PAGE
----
Lore:Crafting Motif 53: Tsaesci
What does "Akaviri" mean? For many generations after the coming of my ancestors to Tamriel in the late First Era, Akaviri meant the people and heritage of the Tsaesci, the most refined and sophisticated civilization on the remote eastern continent of Akavir. As every schoolchild knows, at the beginning of the twenty-eighth century of the First Era, the Tsaesci sent a large and well-armed Fortified Embassage to Tamriel for reasons of mythic import that are not for discussion in a venue such as this. This Tsaesci force met General Reman of Cyrodiil first as an antagonist, and then as an ally. Thereafter General Reman became Emperor Reman I, and the Second Empire was born.
My ancestors were among that Tsaesci force, and indeed, many Imperials could now claim some measure of Akaviri descent, and might well do so—were the name "Akaviri" not tarnished by the recent invasion of the Kamali barbarians, so ill-advised, so abominably led, so resoundingly defeated. But we will speak no more of them.
We will speak, instead, of what may be spoken of the Tsaesci. Much may not be shared outside the true bloodlines, but this was never true of our artisanship, of the Serpentine Ways of Making. These my ancestors freely shared with the People of Reman, and though over time the old styles have become diluted and debased, still pristine examples of the Serpentine Ways can be seen in the Tonenaka at Rimmen, where I am honored to labor as Chronicler.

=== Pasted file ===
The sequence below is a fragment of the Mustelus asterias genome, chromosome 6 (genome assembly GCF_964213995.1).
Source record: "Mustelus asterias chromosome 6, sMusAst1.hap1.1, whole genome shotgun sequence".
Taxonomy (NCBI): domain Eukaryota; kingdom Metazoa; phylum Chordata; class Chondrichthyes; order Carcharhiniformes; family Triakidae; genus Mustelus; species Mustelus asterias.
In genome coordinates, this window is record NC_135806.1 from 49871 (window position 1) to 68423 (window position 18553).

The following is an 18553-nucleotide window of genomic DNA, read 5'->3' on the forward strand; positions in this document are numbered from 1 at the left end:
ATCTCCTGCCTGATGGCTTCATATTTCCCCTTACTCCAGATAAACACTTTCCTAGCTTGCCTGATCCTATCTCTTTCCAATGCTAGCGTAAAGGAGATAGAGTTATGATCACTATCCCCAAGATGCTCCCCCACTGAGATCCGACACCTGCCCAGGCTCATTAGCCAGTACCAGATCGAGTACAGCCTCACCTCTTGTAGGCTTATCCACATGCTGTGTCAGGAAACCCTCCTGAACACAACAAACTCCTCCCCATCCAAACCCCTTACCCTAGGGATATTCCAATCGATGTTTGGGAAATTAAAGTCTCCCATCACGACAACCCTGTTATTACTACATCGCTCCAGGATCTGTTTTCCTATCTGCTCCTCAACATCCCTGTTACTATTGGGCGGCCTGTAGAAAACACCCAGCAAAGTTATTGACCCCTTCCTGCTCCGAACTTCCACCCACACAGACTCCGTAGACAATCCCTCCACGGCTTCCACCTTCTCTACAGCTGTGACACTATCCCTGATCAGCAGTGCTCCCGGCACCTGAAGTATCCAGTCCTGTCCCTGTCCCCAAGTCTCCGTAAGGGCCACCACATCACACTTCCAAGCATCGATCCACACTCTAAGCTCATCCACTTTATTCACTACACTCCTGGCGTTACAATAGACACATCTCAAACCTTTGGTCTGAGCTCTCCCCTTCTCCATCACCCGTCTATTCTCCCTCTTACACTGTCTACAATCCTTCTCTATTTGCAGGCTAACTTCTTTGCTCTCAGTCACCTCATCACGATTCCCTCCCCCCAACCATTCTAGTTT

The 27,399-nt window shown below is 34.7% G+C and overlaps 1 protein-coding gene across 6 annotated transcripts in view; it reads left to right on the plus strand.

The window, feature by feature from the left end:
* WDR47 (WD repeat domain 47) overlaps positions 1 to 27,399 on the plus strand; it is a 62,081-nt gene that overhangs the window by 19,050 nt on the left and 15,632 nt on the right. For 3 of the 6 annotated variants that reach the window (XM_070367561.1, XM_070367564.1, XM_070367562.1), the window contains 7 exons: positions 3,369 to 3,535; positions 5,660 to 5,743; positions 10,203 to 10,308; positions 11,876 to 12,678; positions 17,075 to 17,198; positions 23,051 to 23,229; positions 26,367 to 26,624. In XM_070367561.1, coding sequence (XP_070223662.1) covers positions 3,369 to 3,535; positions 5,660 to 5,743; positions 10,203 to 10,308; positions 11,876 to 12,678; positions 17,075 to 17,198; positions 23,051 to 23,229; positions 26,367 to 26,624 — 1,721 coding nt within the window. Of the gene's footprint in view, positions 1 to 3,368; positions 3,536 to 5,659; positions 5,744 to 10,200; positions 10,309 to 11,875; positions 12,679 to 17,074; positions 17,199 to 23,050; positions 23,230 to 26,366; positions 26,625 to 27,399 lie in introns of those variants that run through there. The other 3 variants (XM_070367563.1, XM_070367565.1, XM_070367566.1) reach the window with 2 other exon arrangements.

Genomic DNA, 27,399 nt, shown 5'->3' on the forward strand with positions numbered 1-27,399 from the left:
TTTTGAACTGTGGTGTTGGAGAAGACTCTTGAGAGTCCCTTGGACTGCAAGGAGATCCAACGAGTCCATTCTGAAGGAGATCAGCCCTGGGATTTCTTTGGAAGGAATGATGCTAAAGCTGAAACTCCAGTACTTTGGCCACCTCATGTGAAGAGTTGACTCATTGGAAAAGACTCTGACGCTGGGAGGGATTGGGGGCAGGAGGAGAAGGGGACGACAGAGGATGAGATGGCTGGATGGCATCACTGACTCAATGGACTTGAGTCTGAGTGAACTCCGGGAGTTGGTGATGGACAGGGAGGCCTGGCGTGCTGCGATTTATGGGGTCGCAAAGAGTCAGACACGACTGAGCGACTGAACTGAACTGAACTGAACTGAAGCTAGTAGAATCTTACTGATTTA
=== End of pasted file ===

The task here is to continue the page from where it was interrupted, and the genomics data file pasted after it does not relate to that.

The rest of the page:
See our traditional armor, painstakingly crafted of many small rigid plates laced or wired together to form a flexible blade-proof fabric. Note how the most vulnerable areas are protected by several overlapping layers, all hinged to move as the body moves.
Notice our masked helms, each a fierce scowling visage crowned with horns or flaring crests to create an imposing and intimidating silhouette, as of an unstoppable demon warrior.
Admire our katanas in three lengths, dagger, sword, and two-handed sword, narrow blades with a slight curve away from their single edge, superbly designed for quick cutting, though with a point for when a thrust is needed.
Wonder at the beauty of our shields, which, though we rarely use them in combat, are still made and decorated to the most exacting standards passed down from one generation of artisans to the next.
And fear our snake-headed bows, striped red-and-tan to represent the duality of life-and-death and how close to each other the two always are and must be. Even the fletching of our arrows is meticulous.
Would you follow the Serpentine Ways of Making? Then here, armorer, are your models.